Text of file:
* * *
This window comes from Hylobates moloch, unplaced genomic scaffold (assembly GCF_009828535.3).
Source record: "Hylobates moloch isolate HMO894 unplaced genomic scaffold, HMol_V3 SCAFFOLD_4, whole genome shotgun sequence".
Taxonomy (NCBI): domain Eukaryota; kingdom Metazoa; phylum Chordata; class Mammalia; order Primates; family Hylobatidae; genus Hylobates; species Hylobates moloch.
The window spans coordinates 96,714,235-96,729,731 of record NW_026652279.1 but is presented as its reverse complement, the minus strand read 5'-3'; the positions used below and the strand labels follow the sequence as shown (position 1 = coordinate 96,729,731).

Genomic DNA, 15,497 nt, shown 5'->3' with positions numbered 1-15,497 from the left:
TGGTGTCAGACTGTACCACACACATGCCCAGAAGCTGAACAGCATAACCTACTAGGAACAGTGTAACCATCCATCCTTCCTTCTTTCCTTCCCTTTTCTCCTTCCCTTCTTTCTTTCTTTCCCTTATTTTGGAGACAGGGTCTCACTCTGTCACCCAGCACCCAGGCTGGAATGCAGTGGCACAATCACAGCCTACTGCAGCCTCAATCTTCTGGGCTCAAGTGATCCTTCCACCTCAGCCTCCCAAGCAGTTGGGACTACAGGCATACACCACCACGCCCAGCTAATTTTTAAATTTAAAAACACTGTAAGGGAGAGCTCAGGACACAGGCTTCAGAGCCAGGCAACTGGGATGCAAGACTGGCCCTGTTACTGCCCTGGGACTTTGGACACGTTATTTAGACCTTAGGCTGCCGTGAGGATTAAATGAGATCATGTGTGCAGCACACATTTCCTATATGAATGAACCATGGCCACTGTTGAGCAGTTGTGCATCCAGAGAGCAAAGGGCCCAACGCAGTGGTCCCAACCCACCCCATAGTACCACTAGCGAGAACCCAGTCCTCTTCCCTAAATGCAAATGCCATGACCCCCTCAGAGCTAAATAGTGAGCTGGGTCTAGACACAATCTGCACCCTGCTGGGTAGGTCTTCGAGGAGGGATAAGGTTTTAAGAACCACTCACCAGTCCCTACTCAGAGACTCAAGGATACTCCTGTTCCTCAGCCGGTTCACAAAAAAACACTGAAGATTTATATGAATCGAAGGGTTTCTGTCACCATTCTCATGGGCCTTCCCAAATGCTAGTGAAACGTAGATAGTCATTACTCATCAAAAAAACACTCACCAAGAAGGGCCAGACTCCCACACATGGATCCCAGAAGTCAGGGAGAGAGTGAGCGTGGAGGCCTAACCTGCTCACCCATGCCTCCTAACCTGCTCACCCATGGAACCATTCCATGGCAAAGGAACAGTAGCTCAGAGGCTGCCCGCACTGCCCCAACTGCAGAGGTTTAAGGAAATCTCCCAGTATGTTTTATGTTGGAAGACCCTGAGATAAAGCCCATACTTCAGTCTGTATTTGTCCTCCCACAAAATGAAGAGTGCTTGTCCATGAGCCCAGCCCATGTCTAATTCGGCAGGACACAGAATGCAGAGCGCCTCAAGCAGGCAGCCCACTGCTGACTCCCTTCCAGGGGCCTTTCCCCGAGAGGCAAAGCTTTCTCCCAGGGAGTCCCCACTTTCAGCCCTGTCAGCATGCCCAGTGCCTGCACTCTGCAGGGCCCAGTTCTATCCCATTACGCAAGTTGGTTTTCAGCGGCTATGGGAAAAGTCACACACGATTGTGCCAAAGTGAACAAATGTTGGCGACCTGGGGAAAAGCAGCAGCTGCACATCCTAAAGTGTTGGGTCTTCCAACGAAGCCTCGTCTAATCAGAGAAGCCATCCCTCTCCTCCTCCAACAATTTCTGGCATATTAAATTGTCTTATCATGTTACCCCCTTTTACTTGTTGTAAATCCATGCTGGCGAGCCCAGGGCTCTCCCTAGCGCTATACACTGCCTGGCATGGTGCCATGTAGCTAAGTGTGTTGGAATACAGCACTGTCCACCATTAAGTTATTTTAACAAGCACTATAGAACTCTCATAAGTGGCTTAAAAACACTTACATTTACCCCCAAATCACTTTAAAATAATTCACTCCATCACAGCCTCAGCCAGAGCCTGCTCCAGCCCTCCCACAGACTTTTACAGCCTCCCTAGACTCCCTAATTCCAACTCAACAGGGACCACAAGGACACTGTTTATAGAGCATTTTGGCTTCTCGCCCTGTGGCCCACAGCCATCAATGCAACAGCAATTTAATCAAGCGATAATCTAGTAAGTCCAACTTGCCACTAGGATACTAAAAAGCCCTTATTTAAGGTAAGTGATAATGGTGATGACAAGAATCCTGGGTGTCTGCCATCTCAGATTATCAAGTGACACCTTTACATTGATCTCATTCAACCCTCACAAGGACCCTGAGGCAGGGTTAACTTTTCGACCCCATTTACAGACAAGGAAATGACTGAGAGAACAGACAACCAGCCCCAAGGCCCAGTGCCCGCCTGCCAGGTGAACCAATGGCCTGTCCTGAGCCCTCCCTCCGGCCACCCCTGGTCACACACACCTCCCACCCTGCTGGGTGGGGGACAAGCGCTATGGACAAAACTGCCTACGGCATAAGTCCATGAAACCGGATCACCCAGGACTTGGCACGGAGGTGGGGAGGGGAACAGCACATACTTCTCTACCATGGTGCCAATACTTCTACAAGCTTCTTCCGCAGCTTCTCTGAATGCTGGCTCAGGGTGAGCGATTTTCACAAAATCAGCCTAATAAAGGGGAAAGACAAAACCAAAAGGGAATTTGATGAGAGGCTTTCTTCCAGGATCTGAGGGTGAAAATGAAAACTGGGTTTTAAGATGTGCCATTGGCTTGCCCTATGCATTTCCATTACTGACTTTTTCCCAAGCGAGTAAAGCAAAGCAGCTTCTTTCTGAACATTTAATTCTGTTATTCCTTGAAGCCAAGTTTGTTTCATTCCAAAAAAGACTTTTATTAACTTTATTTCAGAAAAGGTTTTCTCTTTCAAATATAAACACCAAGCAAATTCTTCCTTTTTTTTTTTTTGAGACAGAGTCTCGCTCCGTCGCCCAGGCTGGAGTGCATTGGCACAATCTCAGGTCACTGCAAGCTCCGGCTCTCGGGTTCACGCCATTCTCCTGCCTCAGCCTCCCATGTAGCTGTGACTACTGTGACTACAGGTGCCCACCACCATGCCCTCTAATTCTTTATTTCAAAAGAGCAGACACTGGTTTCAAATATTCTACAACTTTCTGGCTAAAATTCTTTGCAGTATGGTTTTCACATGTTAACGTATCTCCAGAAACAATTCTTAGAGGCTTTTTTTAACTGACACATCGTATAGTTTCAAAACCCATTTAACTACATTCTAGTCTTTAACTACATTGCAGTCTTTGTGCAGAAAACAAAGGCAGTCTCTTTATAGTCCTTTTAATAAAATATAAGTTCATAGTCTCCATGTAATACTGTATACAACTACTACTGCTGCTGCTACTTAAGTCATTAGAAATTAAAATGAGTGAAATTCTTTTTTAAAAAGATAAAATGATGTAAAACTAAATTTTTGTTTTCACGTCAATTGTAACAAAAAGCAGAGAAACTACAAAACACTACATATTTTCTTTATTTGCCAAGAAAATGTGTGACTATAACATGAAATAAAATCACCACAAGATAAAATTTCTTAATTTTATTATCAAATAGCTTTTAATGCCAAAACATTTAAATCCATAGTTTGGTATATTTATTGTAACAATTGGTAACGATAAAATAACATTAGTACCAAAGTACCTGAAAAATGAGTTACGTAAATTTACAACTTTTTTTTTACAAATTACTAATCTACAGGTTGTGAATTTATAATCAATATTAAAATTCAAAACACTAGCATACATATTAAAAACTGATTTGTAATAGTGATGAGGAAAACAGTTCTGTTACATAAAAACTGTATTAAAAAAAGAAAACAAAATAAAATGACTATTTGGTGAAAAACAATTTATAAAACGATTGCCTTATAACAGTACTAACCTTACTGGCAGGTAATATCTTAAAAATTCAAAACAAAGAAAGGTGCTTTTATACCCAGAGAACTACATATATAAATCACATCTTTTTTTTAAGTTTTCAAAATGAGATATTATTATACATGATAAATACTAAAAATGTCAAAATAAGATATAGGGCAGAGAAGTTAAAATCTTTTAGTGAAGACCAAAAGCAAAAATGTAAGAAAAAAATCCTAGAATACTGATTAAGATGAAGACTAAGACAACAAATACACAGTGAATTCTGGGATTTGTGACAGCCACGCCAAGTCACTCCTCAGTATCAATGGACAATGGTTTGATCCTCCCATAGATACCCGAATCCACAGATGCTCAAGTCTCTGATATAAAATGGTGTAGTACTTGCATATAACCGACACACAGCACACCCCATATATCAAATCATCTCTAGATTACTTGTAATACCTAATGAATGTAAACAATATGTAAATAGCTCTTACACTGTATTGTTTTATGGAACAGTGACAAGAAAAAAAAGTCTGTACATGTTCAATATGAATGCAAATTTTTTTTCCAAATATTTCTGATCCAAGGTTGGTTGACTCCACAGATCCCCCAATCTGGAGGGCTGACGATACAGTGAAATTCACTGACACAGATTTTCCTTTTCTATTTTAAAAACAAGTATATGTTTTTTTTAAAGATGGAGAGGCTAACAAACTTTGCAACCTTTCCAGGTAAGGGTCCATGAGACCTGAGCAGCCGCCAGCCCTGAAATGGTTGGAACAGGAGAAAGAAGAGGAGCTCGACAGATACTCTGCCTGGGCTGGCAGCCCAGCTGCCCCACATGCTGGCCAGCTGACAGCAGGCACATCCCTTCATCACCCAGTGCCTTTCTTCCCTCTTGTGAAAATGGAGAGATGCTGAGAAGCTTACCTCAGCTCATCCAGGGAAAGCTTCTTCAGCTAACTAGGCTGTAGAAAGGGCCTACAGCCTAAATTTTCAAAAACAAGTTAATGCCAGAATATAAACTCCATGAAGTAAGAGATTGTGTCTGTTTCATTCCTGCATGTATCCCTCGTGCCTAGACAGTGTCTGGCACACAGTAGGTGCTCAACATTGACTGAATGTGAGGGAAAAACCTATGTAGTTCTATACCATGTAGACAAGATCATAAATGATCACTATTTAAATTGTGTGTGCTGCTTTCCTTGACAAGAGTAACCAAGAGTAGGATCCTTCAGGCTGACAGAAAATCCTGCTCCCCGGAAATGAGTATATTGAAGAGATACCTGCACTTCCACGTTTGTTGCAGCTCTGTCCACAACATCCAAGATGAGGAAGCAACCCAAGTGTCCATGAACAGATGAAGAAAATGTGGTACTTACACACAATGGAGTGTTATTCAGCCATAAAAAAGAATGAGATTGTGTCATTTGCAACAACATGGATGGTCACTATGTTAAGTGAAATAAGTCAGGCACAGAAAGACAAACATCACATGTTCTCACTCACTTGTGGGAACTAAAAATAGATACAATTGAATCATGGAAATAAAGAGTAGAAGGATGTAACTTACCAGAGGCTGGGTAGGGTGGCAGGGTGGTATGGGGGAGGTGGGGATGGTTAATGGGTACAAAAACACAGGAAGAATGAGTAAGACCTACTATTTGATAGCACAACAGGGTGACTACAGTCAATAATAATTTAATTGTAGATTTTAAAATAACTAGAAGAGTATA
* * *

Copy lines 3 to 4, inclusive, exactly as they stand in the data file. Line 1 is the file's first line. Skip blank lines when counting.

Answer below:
Taxonomy (NCBI): domain Eukaryota; kingdom Metazoa; phylum Chordata; class Mammalia; order Primates; family Hylobatidae; genus Hylobates; species Hylobates moloch.
The window spans coordinates 96,714,235-96,729,731 of record NW_026652279.1 but is presented as its reverse complement, the minus strand read 5'-3'; the positions used below and the strand labels follow the sequence as shown (position 1 = coordinate 96,729,731).